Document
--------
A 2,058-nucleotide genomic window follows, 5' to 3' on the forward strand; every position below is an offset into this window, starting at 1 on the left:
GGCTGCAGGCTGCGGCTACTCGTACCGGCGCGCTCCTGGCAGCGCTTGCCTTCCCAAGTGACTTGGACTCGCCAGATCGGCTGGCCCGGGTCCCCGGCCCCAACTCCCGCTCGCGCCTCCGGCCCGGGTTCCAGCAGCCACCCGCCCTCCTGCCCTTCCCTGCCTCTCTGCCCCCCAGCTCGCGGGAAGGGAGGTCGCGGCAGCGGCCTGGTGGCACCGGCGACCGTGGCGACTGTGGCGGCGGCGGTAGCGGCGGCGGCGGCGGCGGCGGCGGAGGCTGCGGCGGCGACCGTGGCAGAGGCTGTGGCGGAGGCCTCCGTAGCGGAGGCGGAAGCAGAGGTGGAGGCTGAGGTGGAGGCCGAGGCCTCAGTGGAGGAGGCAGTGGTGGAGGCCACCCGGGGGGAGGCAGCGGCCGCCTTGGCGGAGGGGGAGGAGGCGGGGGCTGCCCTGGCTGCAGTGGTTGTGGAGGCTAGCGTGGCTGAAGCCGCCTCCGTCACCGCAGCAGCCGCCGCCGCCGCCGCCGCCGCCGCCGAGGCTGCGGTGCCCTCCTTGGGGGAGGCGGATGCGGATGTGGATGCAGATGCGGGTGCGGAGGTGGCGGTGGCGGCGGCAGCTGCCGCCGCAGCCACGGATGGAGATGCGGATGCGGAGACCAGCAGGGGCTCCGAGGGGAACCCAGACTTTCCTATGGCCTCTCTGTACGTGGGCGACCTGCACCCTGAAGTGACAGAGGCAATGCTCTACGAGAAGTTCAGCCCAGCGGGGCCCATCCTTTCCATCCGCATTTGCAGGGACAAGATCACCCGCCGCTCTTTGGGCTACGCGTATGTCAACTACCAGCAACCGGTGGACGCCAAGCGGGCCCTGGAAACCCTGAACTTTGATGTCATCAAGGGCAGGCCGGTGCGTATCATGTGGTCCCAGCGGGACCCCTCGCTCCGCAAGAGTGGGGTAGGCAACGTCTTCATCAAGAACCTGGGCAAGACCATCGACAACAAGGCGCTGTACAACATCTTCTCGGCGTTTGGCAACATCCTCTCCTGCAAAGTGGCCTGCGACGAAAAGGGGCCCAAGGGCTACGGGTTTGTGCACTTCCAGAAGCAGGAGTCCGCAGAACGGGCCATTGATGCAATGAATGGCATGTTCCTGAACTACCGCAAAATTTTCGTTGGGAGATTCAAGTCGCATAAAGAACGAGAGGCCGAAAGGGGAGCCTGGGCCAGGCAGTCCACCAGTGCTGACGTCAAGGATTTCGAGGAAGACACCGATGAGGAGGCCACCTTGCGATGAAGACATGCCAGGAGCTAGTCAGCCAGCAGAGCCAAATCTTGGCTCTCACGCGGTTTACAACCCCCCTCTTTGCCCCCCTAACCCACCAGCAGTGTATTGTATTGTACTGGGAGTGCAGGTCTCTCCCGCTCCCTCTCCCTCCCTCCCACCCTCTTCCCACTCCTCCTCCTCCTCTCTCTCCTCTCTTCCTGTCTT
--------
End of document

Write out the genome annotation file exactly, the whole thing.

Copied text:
A 2,058-nucleotide genomic window follows, 5' to 3' on the forward strand; every position below is an offset into this window, starting at 1 on the left:
GGCTGCAGGCTGCGGCTACTCGTACCGGCGCGCTCCTGGCAGCGCTTGCCTTCCCAAGTGACTTGGACTCGCCAGATCGGCTGGCCCGGGTCCCCGGCCCCAACTCCCGCTCGCGCCTCCGGCCCGGGTTCCAGCAGCCACCCGCCCTCCTGCCCTTCCCTGCCTCTCTGCCCCCCAGCTCGCGGGAAGGGAGGTCGCGGCAGCGGCCTGGTGGCACCGGCGACCGTGGCGACTGTGGCGGCGGCGGTAGCGGCGGCGGCGGCGGCGGCGGCGGAGGCTGCGGCGGCGACCGTGGCAGAGGCTGTGGCGGAGGCCTCCGTAGCGGAGGCGGAAGCAGAGGTGGAGGCTGAGGTGGAGGCCGAGGCCTCAGTGGAGGAGGCAGTGGTGGAGGCCACCCGGGGGGAGGCAGCGGCCGCCTTGGCGGAGGGGGAGGAGGCGGGGGCTGCCCTGGCTGCAGTGGTTGTGGAGGCTAGCGTGGCTGAAGCCGCCTCCGTCACCGCAGCAGCCGCCGCCGCCGCCGCCGCCGCCGCCGAGGCTGCGGTGCCCTCCTTGGGGGAGGCGGATGCGGATGTGGATGCAGATGCGGGTGCGGAGGTGGCGGTGGCGGCGGCAGCTGCCGCCGCAGCCACGGATGGAGATGCGGATGCGGAGACCAGCAGGGGCTCCGAGGGGAACCCAGACTTTCCTATGGCCTCTCTGTACGTGGGCGACCTGCACCCTGAAGTGACAGAGGCAATGCTCTACGAGAAGTTCAGCCCAGCGGGGCCCATCCTTTCCATCCGCATTTGCAGGGACAAGATCACCCGCCGCTCTTTGGGCTACGCGTATGTCAACTACCAGCAACCGGTGGACGCCAAGCGGGCCCTGGAAACCCTGAACTTTGATGTCATCAAGGGCAGGCCGGTGCGTATCATGTGGTCCCAGCGGGACCCCTCGCTCCGCAAGAGTGGGGTAGGCAACGTCTTCATCAAGAACCTGGGCAAGACCATCGACAACAAGGCGCTGTACAACATCTTCTCGGCGTTTGGCAACATCCTCTCCTGCAAAGTGGCCTGCGACGAAAAGGGGCCCAAGGGCTACGGGTTTGTGCACTTCCAGAAGCAGGAGTCCGCAGAACGGGCCATTGATGCAATGAATGGCATGTTCCTGAACTACCGCAAAATTTTCGTTGGGAGATTCAAGTCGCATAAAGAACGAGAGGCCGAAAGGGGAGCCTGGGCCAGGCAGTCCACCAGTGCTGACGTCAAGGATTTCGAGGAAGACACCGATGAGGAGGCCACCTTGCGATGAAGACATGCCAGGAGCTAGTCAGCCAGCAGAGCCAAATCTTGGCTCTCACGCGGTTTACAACCCCCCTCTTTGCCCCCCTAACCCACCAGCAGTGTATTGTATTGTACTGGGAGTGCAGGTCTCTCCCGCTCCCTCTCCCTCCCTCCCACCCTCTTCCCACTCCTCCTCCTCCTCTCTCTCCTCTCTTCCTGTCTT